Watching Things Grow

Now that the days are growing shorter, and the marigolds are so big that no weed comes near them, I wonder how I can face next spring’s gardening. If one more person, just one more, asks me with an upward look and a quaver in the voice whether I don’t love working in the earth and watching things grow, I shall go quietly but definitely out of my mind.

It took me a little while to learn what can and what cannot be said to confirmed gardeners. My first lesson came from Miss Stephenson next door — whose delphiniums reach five feet when mine are still breaking the ice in the pitcher. She watched me tug at a bad piece of witch grass, perspiration dripping from my chin. ‘Is n’t it thrilling?’ she asked. ‘Don’t you love to work in your garden and watch things grow?’

‘No,’ I said, in the simple innocence of my first year among the chosen, ‘I do it as a painful duty. My trouble is that I was born a New Englander, and I must have things tidy. But as pleasure I think gardening ranks with spring house cleaning and Simonizing the car.’

Miss Stephenson looked at me for a minute without speaking. It came over me, dulled with toil as I was, that a fundamentalist looks at an atheist in just that way.

Then she pulled out a tremolo stop and gave me of her best — something about the miracle of creation. I wiped the drops from my chin and said no more. It is not true that I threw a stalk of ragweed at her.

I don’t watch things grow. I pull them up. Only the weeds do much growing anyway, and my habits are not such that I could watch them even if I wanted to. They grow in the night, and on rainy days. When the sun and I come out, there they are — the size and shape of Miss Stephenson’s delphiniums, but more muscular. It’s a miracle, but I don’t sing Te Deums about it.

I did n’t know gardening was like that. When we bought the old colonial house a year ago — white paint, green shutters, big fireplaces, all the rest — we were in transports over the gardens. Plot upon plot of them — neglected for some time, it is true, but with daffodils and roses and hollyhocks still bravely pursuing their seasons. I little realized the developments in weed circles in the interregnum, or what the situation would mean to me personally.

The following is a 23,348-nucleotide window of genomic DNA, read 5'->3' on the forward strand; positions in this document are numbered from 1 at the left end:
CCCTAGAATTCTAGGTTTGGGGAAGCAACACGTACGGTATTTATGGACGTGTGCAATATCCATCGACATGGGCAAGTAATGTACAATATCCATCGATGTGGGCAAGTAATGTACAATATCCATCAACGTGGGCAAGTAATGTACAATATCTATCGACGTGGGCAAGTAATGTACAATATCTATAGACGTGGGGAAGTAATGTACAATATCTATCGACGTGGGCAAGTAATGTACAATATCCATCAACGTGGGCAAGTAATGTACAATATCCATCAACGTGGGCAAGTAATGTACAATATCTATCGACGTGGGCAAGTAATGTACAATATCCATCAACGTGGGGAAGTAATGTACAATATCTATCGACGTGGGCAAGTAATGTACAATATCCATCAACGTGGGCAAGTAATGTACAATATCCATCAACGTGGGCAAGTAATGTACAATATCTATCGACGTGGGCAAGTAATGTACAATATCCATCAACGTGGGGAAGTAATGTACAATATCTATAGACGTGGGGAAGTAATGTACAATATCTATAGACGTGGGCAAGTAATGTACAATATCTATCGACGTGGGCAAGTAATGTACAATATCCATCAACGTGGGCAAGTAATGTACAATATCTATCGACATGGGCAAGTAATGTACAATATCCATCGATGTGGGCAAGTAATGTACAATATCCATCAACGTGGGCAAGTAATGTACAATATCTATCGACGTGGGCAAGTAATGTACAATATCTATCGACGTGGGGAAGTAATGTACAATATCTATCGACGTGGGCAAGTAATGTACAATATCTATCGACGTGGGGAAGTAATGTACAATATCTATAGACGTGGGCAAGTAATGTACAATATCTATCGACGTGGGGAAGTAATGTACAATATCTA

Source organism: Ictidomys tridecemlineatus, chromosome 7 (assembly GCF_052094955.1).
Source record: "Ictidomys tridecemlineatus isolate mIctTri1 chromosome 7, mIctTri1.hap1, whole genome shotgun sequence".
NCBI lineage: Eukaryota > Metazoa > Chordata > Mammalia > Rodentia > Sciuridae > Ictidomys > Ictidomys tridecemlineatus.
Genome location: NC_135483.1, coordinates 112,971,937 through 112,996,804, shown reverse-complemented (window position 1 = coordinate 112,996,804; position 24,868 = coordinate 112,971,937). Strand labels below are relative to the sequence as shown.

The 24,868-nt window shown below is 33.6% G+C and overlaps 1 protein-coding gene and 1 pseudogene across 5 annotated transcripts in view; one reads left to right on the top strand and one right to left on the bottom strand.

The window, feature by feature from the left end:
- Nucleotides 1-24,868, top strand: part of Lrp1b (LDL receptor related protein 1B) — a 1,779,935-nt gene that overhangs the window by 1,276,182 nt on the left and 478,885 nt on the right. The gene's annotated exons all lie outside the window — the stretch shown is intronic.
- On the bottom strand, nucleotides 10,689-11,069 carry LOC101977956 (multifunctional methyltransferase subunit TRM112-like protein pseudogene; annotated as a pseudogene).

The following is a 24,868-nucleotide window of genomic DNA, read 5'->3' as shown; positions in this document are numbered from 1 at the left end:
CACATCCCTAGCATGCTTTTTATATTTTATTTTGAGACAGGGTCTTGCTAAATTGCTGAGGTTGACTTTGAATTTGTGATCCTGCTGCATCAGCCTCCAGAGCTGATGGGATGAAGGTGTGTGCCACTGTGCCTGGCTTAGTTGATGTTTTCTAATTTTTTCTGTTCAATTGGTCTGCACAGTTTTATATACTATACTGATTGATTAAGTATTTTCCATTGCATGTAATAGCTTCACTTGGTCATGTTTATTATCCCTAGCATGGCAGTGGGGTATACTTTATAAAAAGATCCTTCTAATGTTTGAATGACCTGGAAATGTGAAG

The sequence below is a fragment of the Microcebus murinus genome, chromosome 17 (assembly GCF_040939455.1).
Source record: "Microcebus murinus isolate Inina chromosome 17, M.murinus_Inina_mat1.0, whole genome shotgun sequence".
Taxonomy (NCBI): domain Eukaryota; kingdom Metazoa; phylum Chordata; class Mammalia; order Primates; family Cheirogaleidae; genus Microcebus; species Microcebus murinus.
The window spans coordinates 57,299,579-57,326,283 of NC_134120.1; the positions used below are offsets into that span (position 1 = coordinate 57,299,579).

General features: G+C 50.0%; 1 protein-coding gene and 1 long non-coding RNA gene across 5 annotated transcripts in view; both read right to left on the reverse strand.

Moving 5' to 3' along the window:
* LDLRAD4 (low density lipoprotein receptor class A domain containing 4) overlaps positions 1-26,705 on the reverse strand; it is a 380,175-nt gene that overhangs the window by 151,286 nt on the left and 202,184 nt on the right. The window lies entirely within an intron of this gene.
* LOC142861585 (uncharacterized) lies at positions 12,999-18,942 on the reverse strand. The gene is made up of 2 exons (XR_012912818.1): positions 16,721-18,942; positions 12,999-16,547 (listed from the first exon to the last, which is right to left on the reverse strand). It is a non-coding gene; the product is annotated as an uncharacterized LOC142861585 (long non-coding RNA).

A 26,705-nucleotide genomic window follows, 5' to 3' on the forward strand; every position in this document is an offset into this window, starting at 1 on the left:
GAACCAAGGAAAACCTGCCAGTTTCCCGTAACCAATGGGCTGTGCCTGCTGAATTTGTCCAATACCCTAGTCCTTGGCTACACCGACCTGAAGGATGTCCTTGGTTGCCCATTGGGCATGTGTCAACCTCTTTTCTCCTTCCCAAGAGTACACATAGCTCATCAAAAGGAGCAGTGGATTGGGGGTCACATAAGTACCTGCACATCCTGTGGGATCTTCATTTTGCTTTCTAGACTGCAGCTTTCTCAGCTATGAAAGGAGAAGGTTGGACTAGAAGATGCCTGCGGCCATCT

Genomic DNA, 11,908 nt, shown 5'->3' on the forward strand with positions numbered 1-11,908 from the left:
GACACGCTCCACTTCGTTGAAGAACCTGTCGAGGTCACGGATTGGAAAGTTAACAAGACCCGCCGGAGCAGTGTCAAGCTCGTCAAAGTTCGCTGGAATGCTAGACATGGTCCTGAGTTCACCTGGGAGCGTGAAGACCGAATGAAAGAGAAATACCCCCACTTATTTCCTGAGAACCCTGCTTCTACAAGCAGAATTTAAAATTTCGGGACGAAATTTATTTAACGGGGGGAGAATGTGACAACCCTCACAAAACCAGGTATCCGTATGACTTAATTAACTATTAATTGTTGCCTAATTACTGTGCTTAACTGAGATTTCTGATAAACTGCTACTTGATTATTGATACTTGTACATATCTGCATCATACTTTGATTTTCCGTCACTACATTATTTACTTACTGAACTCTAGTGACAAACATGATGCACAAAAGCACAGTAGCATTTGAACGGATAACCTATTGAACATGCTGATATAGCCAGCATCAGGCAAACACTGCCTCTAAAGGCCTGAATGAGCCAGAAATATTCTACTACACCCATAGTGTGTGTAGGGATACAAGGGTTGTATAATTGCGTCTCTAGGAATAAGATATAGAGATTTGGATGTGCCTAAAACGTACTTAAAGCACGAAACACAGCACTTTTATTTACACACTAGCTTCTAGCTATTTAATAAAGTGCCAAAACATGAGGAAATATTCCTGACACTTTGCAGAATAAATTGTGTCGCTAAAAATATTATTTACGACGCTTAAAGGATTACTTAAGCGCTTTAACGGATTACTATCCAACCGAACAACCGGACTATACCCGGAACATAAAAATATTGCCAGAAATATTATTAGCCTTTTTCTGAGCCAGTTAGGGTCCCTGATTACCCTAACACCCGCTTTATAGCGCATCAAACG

So I keep on pulling them up. I carry basketful after basketful of their limp corpses to the dump heap in the hollow, which is, I think, growing a little smelly. Caterpillars crawl on me and rosebugs creep down my neck. I kneel where the dogs have preceded me. I lug stones around and they fall on my toes, making funny black spots. My knees ache, and I am tanned in strange places.

But it’s not these things — at least I think it isn’t — that have got me down. It’s the other gardeners. One after another they come, starry-eyed, and ask, ‘Don’t you love to feel so close to Mother Earth?’ ‘Is n’t it wonderful to be able to create so much beauty?’ I can’t yet think quickly enough of the right answers.

The other day it was a white-haired clergyman who knows how to make rosebugs say an eternal farewell to roses. We discussed that, seeing eye to eye. But at last he asked me — you know what. ‘No, I think it’s a tiresome business,’ said I, blunt as ever, picking a thorn from the ball of the finger I use almost exclusively for typing. His face changed. Instantly I saw the enormity of the thing I had done. Here he was, approaching the serene eventide of a noble life, and I had told him I did not believe. I did n’t sleep very well that night.

It’s different, of course, if you’re one of the admiring friends who visit my garden. (They come, upon my invitation, in wide hats and loose gloves, with baskets and shears, and cut roses that they take home and drape in slender vases. I can see why they think the magic of creation is pretty thrilling.) Or if you’re one of the purposeful souls who start out vigorously in the spring buying little flats of growing things from gentlemen who are n’t in business for their health and who say little about the joy of watching things grow. (These firstof-the-season gardeners set out their sprouts in the cool of an evening, chirruping the while. After that, every week or so they telephone the Italian down the street, saying that the garden looks pretty bad, and how about it?) Or if you have on your place English John, whose father still takes care of the estate in the old country, though he s going on eighty. I confess that I never tire of watching the Johns of this world pull things up.

But I labor with my own hands in the vineyard in the heat of the morning; every morning when it does n’t rain — that’s when I transplant. And when the rains are over and my heavyweight weeds get discouraged, my work is not done. I spent this morning under bushes which had n’t been trimmed for weeks, encompassed about by empty husks of strange beetles, a little like dwarf June bugs, which obviously died last year, if not earlier. I was unhappy.

I wonder about that Hungarian down on the river road. They say he did very well with his vineyards in the Carpathians.